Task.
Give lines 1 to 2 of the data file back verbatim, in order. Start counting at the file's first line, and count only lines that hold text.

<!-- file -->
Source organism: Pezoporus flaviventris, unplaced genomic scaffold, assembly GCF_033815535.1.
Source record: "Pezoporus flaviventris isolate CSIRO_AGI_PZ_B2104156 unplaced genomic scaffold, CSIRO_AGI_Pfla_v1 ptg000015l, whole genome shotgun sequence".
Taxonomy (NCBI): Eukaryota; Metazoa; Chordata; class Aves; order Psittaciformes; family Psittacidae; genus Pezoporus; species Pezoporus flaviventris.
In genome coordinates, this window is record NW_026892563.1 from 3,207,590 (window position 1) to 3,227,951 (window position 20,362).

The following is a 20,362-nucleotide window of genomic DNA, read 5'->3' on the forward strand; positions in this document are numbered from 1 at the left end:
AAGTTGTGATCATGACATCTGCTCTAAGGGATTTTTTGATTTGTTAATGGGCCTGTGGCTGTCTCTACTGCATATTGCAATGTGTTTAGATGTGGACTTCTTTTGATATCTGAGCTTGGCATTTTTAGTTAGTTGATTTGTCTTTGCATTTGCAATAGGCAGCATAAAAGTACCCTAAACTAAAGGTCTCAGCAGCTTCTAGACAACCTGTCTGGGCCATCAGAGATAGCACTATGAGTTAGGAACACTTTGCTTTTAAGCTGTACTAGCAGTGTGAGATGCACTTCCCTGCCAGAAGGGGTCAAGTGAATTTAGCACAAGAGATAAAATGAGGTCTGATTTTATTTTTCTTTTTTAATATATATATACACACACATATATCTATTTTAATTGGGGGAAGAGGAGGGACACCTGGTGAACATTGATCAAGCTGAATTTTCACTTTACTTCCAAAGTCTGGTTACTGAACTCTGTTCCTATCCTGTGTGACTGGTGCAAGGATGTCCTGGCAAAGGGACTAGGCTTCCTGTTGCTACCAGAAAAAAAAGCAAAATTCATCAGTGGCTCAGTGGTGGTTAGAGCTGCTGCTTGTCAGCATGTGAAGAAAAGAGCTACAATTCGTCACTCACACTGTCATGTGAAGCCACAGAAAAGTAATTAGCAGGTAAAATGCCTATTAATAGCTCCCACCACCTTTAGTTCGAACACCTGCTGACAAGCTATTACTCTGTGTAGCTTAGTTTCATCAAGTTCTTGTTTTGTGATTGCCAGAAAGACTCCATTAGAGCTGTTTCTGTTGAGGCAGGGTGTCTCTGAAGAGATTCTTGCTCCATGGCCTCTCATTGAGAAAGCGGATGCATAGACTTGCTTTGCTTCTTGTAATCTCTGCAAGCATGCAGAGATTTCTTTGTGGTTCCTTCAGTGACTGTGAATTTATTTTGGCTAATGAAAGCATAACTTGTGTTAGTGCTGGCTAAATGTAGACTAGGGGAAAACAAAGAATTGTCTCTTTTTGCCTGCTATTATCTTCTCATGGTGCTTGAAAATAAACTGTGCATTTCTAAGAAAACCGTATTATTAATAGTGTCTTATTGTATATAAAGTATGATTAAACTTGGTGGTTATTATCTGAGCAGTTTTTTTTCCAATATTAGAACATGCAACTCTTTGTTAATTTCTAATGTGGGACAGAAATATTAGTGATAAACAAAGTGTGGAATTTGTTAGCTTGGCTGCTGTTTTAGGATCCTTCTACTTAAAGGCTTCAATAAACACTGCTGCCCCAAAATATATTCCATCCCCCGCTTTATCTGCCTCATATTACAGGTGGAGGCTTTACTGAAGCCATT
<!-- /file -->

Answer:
Source organism: Pezoporus flaviventris, unplaced genomic scaffold, assembly GCF_033815535.1.
Source record: "Pezoporus flaviventris isolate CSIRO_AGI_PZ_B2104156 unplaced genomic scaffold, CSIRO_AGI_Pfla_v1 ptg000015l, whole genome shotgun sequence".